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dc.contributor.advisor Jaffe, Stephen en_US
dc.contributor.author Hsu, Chia-Yu en_US
dc.date.accessioned 2009-12-18T16:26:23Z
dc.date.available 2009-12-18T16:26:23Z
dc.date.issued 2009 en_US
dc.identifier.uri http://hdl.handle.net/10161/1632
dc.description Dissertation en_US
dc.description.abstract <p>Fan Jing (Folk Images), an orchestral trilogy, is based on folk elements of the three main ethnic groups in Taiwan: Min-nan, Hakka and aboriginal. As each of these groups has its own spoken language, folk music and musical style, each movement of the trilogy has its own character. Furthermore, different aspects of folk elements are foregrounded in each movement. The first movement, Fantasy on Wang Bao Chuan, emphasizes Min-nan vocal music and is mainly based on the Taiwanese opera melody , Wang Bao Chuan. Melodic figures derived from the opera mix with original melodies. These melodies depict the tender quality of Min-nan vocal music with its characteristic bending pitches. By contrast, Hakka music, famous for its "mountain songs" which farmers sing to each other while picking tea leaves, is usually sung in a more unadorned manner. In this second movement of Fan Jing, the open and spacious atmosphere of mountain songs is evoked; in its harmonic sphere, minor triads, ubiquitous in the original melody, are juxtaposed with pentatonic chords. The elements in the third movement, Feng Nian Ji, are derived from the opening phrases of a harvest song of the Amis, an aboriginal tribe located mainly in the eastern Taiwan. The structure of this movement follows the events occurring during the harvest festival (&#35920;&#24180;&#31085;), including hunting, singing in the antiphonal style ("call and response"), dancing, and celebrating communally. The music evokes the mood of this wild carnival. </p><p>On a theoretical level, Fan Jing loosely adapts Chinese musical elements to concepts of twelve tone tonality and set theory. This approach builds on the work of Chinese composer, Chen Yi. In this work and related music, the composer has developed an idiom which is capable of giving voice to Chinese thematic elements and which employs western developmental techniques.</p><p>Fan Jing is scored for piccolo, 2 flutes, 2 oboes, English horn, 2 clarinets in B-flat, bass clarinet in B-flat, 2 bassoons, contrabassoon, 4 horns in F, 3 trumpets in C, 2 tenor trombones, bass trombone, tuba, timpani, 3 percussionists, harp, piano (doubling celesta), and strings. The work is approximately thirty minutes in duration.</p> en_US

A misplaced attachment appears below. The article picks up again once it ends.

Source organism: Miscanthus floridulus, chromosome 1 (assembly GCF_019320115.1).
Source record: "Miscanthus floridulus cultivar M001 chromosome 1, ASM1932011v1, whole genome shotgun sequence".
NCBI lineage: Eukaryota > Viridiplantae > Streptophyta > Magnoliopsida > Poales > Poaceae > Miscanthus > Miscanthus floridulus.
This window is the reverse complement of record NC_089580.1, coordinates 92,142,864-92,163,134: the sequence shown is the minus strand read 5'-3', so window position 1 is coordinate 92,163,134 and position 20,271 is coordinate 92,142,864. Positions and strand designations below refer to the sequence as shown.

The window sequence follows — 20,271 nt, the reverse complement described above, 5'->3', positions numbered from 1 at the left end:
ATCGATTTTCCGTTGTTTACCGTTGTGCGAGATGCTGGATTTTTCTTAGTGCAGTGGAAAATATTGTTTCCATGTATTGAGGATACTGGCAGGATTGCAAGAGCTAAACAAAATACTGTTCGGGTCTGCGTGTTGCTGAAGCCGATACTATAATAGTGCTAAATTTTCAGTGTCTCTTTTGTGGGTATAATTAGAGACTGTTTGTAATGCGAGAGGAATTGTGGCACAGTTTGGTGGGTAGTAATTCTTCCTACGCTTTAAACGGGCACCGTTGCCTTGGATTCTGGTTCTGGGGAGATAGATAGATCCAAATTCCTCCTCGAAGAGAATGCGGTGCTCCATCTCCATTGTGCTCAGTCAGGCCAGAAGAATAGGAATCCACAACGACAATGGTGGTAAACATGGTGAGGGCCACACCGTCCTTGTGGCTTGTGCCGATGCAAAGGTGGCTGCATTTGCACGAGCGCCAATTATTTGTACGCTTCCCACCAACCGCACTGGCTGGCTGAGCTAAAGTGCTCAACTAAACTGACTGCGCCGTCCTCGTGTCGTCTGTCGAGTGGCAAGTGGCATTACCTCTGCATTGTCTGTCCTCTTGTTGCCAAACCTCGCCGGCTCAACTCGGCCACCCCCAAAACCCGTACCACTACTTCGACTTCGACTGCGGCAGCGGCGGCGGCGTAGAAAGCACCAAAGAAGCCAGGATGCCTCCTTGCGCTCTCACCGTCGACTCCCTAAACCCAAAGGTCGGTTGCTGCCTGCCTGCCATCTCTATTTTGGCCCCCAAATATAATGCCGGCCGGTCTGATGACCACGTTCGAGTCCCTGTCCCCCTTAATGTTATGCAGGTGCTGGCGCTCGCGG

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dc.format.mimetype application/pdf
dc.language.iso en_US
dc.subject Music en_US
dc.title Fan Jing en_US
dc.type Dissertation en_US
dc.department Music en_US

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